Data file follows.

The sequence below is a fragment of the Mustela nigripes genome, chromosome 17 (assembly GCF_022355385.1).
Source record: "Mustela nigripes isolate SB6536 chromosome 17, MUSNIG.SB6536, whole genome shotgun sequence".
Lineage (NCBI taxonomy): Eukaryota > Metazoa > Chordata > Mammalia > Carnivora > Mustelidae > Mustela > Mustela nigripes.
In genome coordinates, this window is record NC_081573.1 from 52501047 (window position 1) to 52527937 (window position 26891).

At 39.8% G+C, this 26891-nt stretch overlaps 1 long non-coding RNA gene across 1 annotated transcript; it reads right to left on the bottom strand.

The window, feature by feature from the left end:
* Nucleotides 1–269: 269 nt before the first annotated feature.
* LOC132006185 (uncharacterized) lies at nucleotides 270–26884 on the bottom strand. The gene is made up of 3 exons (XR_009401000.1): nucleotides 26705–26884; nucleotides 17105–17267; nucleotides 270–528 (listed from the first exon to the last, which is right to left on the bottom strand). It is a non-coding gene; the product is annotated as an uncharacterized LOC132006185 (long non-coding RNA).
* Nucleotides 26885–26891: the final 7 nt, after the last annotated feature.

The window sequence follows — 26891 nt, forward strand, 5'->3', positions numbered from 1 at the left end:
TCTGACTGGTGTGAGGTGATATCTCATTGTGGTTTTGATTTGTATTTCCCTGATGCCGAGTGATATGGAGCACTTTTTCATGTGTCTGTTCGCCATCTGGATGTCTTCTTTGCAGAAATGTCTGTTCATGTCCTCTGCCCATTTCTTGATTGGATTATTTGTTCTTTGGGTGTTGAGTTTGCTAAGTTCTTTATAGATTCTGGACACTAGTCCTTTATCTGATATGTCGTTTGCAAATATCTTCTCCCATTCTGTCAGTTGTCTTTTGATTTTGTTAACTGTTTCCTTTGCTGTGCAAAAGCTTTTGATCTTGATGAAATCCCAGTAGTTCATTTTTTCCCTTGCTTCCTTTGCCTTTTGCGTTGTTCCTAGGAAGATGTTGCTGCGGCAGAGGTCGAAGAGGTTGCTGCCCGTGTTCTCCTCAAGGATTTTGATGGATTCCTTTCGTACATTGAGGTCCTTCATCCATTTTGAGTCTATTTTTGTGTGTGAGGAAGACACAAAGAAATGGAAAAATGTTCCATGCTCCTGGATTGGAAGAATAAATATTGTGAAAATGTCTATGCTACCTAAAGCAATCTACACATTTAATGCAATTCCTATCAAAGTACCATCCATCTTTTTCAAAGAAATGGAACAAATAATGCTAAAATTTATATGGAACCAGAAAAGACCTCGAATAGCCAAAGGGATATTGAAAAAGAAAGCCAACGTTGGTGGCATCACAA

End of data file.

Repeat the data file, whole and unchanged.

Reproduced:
The sequence below is a fragment of the Mustela nigripes genome, chromosome 17 (assembly GCF_022355385.1).
Source record: "Mustela nigripes isolate SB6536 chromosome 17, MUSNIG.SB6536, whole genome shotgun sequence".
Lineage (NCBI taxonomy): Eukaryota > Metazoa > Chordata > Mammalia > Carnivora > Mustelidae > Mustela > Mustela nigripes.
In genome coordinates, this window is record NC_081573.1 from 52501047 (window position 1) to 52527937 (window position 26891).

At 39.8% G+C, this 26891-nt stretch overlaps 1 long non-coding RNA gene across 1 annotated transcript; it reads right to left on the bottom strand.

The window, feature by feature from the left end:
* Nucleotides 1–269: 269 nt before the first annotated feature.
* LOC132006185 (uncharacterized) lies at nucleotides 270–26884 on the bottom strand. The gene is made up of 3 exons (XR_009401000.1): nucleotides 26705–26884; nucleotides 17105–17267; nucleotides 270–528 (listed from the first exon to the last, which is right to left on the bottom strand). It is a non-coding gene; the product is annotated as an uncharacterized LOC132006185 (long non-coding RNA).
* Nucleotides 26885–26891: the final 7 nt, after the last annotated feature.

The window sequence follows — 26891 nt, forward strand, 5'->3', positions numbered from 1 at the left end:
TCTGACTGGTGTGAGGTGATATCTCATTGTGGTTTTGATTTGTATTTCCCTGATGCCGAGTGATATGGAGCACTTTTTCATGTGTCTGTTCGCCATCTGGATGTCTTCTTTGCAGAAATGTCTGTTCATGTCCTCTGCCCATTTCTTGATTGGATTATTTGTTCTTTGGGTGTTGAGTTTGCTAAGTTCTTTATAGATTCTGGACACTAGTCCTTTATCTGATATGTCGTTTGCAAATATCTTCTCCCATTCTGTCAGTTGTCTTTTGATTTTGTTAACTGTTTCCTTTGCTGTGCAAAAGCTTTTGATCTTGATGAAATCCCAGTAGTTCATTTTTTCCCTTGCTTCCTTTGCCTTTTGCGTTGTTCCTAGGAAGATGTTGCTGCGGCAGAGGTCGAAGAGGTTGCTGCCCGTGTTCTCCTCAAGGATTTTGATGGATTCCTTTCGTACATTGAGGTCCTTCATCCATTTTGAGTCTATTTTTGTGTGTGAGGAAGACACAAAGAAATGGAAAAATGTTCCATGCTCCTGGATTGGAAGAATAAATATTGTGAAAATGTCTATGCTACCTAAAGCAATCTACACATTTAATGCAATTCCTATCAAAGTACCATCCATCTTTTTCAAAGAAATGGAACAAATAATGCTAAAATTTATATGGAACCAGAAAAGACCTCGAATAGCCAAAGGGATATTGAAAAAGAAAGCCAACGTTGGTGGCATCACAA